• It will be apparent to those skilled in the art that various modifications and variations can be made in the subject disclosure without departing from the scope or spirit of the subject disclosure. Other embodiments of the subject disclosure will be apparent to those skilled in the art from consideration of the specification and practice of the subject disclosure as disclosed herein. It is intended that the specification and examples be considered as non-limiting illustrations only, with a true scope and spirit of the subject disclosure being indicated by the following claims.

Claims (22)

1. A therapeutic garment, comprising:
a compression knit fabric material;
an array of electrodes integral with the compression knit fabric material, the array of electrodes being arranged to overlie specific portions of a subject, and each electrode of the array of electrode being formed of a conductive knit fabric material, wherein the conductive knit fabric material encompasses at least a portion of a liquid absorptive material; and
a sleeve housing at least one conductive wire attached to at least one electrode of the array of electrodes.
2. The therapeutic garment of claim 1, further comprising a rivet for each electrode of the array of electrodes, wherein the rivet is configured to attach a conducting wire to an electrode associated with the rivet.
3. The therapeutic garment of claim 1, further comprising a conductive wire adhesively attached to each electrode of the array of electrodes.
4. The therapeutic garment of claim 1, wherein the conductive knit fabric material is a stretchable material.
5. The therapeutic garment of claim 1, wherein the conductive knit fabric material is a stretchable knit fabric material.
6. The therapeutic garment of claim 1, wherein the conductive knit fabric material comprises cotton fibers and metal threads.
7. The therapeutic garment of claim 1, wherein the conductive knit fabric material is a bamboo based fabric having silver fibers woven in.
8. The therapeutic garment of claim 1, wherein the therapeutic garment is modular and configured to treat a specific part of the subject.
9. The therapeutic garment of claim 1, wherein the compression knit fabric material is manufactured to exert pressure in the range from about 10 mmHg to about 65 mmHg.
10. The therapeutic garment of claim 1, wherein the compression knit fabric material is manufactured to exert pressure of at least 10 mmHg.
11. The therapeutic garment of claim 1, wherein the compression knit fabric material is manufactured to exert pressure of at least 50 mmHg.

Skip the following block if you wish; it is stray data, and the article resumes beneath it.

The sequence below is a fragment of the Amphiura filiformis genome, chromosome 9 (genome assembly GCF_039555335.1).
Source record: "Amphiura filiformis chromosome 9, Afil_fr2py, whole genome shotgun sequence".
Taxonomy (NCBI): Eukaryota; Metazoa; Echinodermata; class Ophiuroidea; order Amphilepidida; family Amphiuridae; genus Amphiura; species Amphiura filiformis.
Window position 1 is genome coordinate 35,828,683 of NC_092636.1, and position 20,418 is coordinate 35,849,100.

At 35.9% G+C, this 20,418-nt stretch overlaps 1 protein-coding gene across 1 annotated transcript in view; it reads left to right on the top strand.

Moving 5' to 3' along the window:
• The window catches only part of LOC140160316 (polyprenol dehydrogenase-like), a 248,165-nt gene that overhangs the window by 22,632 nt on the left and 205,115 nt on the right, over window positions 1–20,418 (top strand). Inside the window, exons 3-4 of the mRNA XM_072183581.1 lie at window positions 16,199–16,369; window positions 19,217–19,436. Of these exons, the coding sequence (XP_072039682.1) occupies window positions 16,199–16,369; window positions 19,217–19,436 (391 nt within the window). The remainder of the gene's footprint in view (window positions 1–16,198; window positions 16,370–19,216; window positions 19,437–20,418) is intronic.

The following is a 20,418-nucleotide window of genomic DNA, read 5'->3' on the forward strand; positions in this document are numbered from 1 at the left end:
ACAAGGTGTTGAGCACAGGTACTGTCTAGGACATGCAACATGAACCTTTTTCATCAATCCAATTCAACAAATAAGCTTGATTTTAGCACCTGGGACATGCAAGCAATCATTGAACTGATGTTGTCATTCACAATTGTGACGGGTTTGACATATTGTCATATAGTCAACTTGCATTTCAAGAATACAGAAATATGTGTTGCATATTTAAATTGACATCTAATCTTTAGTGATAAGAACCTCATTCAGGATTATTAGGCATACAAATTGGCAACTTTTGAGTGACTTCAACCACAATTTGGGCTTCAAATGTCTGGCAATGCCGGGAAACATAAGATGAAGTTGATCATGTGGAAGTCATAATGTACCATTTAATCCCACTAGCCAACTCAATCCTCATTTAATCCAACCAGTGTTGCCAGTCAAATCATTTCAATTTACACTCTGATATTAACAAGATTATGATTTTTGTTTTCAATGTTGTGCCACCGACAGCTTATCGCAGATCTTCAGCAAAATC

12. The therapeutic garment of claim 1, wherein the compression knit fabric material comprises one or more of a material configured to transmit water vapor, an antibacterial material, a hypoallergenic material, or a non-abrasive material.
13. The therapeutic garment of claim 1, wherein the specific portions of the subject comprise a plurality of areas in a muscle group.
14. The therapeutic garment of claim 13, wherein at least one dimension of each electrode in the array of electrodes is determined at least in part by the muscle group.
15. A method, comprising
providing an array of electrodes integral with a compression knit fabric material, the array of electrodes being arranged to overlie a muscle group of a subject, and each electrode of the array of electrodes being formed of a conductive knit fabric material and a liquid absorptive material; and
applying electric stimulation to each electrode of the array of electrodes according to a prescribed treatment.
16. The method of claim 15, wherein the compression knit fabric material manufactured to exert pressure of at least 10 mmHg.
17. The method of claim 15, wherein the applying step comprises applying a plurality of voltage waveforms effective to increase muscle strength.
18. The method of claim 15, wherein the applying step comprises applying a plurality of voltage waveforms effective to increase muscle endurance.
19. The method of claim 15, wherein the applying step comprises applying a plurality of voltage waveforms effective to reduce blood clot formation in lower extremities of the subject.
20. The method of claim 15, wherein the applying step comprises applying a plurality of voltage waveforms effective to disuse muscle atrophy.
21. The method of claim 15, wherein the applying step comprises applying a plurality of voltage waveforms effective to decrease rate of age related muscle loss.
22. The method of claim 15, wherein the applying step comprises wetting each of the electrodes of the array of electrodes with a hypoallergenic electrically conductive solution.